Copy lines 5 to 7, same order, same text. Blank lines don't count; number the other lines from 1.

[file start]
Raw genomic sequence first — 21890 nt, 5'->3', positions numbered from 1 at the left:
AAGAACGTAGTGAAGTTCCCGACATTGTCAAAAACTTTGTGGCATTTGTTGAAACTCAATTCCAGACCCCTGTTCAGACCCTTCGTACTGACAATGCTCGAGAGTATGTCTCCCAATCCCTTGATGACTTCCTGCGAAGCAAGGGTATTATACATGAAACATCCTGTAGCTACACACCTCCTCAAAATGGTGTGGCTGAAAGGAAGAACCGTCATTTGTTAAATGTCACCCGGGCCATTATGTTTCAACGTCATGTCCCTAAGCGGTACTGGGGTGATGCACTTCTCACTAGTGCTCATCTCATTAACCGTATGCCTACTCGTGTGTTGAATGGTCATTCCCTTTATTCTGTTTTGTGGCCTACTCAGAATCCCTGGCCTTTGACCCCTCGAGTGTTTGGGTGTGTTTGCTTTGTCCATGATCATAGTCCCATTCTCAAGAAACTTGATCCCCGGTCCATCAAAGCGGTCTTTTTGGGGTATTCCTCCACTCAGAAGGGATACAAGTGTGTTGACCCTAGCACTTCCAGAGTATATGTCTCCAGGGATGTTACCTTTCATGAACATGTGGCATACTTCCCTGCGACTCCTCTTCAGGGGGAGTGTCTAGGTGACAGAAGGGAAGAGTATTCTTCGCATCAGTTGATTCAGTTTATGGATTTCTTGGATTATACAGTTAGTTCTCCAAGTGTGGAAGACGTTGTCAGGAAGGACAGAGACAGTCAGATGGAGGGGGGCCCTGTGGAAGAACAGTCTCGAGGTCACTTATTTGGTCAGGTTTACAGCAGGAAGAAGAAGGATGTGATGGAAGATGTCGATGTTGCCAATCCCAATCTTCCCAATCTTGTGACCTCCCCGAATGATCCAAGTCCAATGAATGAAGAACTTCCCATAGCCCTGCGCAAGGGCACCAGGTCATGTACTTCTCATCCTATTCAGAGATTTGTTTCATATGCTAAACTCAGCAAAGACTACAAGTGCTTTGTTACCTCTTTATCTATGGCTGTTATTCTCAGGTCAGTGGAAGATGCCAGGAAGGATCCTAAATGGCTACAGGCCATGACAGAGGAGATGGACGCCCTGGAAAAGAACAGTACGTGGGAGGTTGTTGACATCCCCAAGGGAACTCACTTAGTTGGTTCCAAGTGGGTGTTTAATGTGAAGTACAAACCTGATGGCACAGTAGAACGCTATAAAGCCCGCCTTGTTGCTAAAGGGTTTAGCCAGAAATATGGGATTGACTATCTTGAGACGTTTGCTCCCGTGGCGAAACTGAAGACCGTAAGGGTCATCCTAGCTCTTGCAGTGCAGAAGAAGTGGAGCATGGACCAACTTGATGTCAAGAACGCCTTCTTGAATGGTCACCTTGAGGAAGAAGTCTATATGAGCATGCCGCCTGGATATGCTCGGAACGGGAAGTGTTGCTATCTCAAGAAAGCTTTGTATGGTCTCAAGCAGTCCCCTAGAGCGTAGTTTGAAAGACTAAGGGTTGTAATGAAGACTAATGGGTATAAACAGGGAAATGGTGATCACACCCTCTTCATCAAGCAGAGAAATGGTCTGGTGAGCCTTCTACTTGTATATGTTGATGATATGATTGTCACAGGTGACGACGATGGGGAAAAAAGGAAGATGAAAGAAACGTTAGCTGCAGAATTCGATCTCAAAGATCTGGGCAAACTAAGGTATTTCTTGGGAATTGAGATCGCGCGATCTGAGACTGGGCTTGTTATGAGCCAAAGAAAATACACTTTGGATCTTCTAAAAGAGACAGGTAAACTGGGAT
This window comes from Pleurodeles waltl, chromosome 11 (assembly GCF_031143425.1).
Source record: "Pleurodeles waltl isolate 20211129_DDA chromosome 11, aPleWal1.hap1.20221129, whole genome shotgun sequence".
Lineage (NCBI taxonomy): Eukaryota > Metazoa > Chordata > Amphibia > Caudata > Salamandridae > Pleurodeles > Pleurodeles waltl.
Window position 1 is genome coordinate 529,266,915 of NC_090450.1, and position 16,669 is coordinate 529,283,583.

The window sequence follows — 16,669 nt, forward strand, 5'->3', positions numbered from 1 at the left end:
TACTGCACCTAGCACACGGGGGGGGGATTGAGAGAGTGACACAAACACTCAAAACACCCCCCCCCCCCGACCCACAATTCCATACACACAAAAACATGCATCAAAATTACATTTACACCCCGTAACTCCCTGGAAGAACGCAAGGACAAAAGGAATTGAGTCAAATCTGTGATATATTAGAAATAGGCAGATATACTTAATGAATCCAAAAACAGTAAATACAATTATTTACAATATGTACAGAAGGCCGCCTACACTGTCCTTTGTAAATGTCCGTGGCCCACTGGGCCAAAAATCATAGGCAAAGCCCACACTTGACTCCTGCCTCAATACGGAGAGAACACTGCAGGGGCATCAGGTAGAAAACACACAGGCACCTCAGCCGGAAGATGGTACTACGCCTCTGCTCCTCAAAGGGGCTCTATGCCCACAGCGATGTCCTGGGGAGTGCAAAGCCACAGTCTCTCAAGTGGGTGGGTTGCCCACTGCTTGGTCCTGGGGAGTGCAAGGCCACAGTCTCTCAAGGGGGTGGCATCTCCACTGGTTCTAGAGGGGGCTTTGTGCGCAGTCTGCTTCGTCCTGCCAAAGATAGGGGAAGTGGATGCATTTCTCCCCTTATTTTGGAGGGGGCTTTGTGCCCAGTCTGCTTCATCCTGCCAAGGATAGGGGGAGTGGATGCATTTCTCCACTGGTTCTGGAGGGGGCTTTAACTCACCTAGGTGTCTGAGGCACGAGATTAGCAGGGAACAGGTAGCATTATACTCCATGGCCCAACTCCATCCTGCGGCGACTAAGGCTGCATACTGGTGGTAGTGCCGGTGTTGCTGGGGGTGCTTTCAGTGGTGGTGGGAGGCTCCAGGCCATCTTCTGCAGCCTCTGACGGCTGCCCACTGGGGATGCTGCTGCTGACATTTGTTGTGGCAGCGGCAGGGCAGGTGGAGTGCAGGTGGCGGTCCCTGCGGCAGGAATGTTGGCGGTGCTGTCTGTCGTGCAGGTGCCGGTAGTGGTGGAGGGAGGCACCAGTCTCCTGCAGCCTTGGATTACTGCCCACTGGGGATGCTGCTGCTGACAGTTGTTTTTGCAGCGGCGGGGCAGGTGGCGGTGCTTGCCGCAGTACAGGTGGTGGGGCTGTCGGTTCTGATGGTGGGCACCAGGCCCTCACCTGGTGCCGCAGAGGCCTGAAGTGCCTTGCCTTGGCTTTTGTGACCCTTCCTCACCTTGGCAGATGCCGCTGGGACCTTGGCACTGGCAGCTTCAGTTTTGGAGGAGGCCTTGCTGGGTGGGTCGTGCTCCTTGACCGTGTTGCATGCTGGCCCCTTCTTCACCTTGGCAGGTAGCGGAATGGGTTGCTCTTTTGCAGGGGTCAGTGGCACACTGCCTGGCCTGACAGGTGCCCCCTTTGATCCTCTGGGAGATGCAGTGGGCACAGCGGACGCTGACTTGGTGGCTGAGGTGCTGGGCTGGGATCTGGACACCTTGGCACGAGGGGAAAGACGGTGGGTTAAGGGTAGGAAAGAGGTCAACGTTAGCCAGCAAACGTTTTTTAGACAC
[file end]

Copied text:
Lineage (NCBI taxonomy): Eukaryota > Metazoa > Chordata > Amphibia > Caudata > Salamandridae > Pleurodeles > Pleurodeles waltl.
Window position 1 is genome coordinate 529,266,915 of NC_090450.1, and position 16,669 is coordinate 529,283,583.

The window sequence follows — 16,669 nt, forward strand, 5'->3', positions numbered from 1 at the left end: